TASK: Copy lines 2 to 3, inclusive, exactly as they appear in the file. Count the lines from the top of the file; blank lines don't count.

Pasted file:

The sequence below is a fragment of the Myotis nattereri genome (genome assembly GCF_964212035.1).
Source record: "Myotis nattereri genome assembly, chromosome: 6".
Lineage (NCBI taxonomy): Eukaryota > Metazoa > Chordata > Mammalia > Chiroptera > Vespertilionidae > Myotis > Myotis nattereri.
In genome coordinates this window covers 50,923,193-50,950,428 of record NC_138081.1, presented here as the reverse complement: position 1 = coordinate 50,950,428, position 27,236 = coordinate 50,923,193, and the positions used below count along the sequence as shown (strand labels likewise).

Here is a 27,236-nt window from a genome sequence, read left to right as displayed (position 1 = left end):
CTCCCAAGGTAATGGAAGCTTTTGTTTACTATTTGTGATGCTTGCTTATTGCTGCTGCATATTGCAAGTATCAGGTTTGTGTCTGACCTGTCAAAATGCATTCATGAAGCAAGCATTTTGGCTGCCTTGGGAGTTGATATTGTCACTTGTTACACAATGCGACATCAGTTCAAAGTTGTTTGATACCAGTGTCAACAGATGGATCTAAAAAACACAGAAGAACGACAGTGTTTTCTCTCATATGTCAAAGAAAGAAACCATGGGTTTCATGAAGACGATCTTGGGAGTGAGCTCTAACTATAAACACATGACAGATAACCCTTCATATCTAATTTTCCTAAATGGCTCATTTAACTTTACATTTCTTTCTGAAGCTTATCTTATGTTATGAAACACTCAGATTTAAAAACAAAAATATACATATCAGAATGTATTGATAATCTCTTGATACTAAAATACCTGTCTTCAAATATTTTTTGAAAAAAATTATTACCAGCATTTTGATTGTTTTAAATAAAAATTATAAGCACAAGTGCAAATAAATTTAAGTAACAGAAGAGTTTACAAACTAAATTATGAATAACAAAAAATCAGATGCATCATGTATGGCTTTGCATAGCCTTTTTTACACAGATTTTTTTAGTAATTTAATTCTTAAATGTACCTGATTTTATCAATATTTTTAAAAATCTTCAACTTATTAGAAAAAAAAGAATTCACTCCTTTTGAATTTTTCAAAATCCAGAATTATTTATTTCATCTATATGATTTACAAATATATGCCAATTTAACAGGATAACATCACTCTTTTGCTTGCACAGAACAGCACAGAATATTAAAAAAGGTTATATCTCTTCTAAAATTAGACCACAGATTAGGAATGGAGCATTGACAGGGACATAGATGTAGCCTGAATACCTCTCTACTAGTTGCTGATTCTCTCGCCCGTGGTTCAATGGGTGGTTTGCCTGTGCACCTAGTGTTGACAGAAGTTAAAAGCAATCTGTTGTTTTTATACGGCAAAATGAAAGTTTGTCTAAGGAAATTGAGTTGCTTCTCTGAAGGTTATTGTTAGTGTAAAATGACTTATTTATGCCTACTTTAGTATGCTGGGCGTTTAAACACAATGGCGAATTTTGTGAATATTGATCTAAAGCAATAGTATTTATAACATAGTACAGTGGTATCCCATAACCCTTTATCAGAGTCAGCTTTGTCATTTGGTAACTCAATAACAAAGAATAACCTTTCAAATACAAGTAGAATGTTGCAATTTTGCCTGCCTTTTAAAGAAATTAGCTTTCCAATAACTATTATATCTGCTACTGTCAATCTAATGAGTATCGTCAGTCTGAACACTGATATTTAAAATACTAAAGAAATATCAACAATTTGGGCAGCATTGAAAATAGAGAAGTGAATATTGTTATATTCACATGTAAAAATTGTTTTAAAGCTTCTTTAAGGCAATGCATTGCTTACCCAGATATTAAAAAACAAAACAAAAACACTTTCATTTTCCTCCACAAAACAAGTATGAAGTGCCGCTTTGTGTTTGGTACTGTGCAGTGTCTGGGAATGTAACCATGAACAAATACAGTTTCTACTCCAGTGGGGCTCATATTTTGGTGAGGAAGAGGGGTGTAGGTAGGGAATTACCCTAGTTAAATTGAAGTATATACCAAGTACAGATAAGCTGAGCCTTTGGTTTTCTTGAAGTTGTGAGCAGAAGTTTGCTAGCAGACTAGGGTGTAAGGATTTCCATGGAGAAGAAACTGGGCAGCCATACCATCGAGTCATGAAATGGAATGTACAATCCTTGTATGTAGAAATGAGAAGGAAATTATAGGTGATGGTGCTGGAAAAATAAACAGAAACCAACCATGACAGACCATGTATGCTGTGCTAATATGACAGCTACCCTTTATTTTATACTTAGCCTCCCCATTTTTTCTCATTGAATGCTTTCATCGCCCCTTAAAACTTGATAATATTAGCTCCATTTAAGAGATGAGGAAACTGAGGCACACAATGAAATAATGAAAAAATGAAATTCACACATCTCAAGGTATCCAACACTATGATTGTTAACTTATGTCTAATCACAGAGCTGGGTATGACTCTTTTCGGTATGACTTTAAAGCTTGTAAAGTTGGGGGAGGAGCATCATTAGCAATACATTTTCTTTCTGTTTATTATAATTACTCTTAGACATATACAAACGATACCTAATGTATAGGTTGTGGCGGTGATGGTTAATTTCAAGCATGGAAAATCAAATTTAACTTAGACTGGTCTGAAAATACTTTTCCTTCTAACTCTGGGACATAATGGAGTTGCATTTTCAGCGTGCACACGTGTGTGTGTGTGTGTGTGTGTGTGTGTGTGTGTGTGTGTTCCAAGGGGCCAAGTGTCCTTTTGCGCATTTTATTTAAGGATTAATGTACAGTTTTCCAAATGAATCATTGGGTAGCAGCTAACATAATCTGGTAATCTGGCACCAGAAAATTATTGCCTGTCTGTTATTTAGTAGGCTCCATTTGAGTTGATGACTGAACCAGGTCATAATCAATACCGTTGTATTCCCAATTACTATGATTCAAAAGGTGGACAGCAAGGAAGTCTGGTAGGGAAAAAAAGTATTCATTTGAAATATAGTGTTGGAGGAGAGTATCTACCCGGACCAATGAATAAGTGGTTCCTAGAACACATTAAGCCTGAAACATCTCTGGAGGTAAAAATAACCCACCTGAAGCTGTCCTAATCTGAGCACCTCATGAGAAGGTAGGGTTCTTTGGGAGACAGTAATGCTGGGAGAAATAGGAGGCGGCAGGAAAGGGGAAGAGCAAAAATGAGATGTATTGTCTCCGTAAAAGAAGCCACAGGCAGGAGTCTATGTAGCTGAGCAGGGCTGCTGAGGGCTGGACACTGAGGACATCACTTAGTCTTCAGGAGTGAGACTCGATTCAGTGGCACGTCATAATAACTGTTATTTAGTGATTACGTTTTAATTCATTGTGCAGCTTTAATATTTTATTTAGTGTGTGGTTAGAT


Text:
Source record: "Myotis nattereri genome assembly, chromosome: 6".
Lineage (NCBI taxonomy): Eukaryota > Metazoa > Chordata > Mammalia > Chiroptera > Vespertilionidae > Myotis > Myotis nattereri.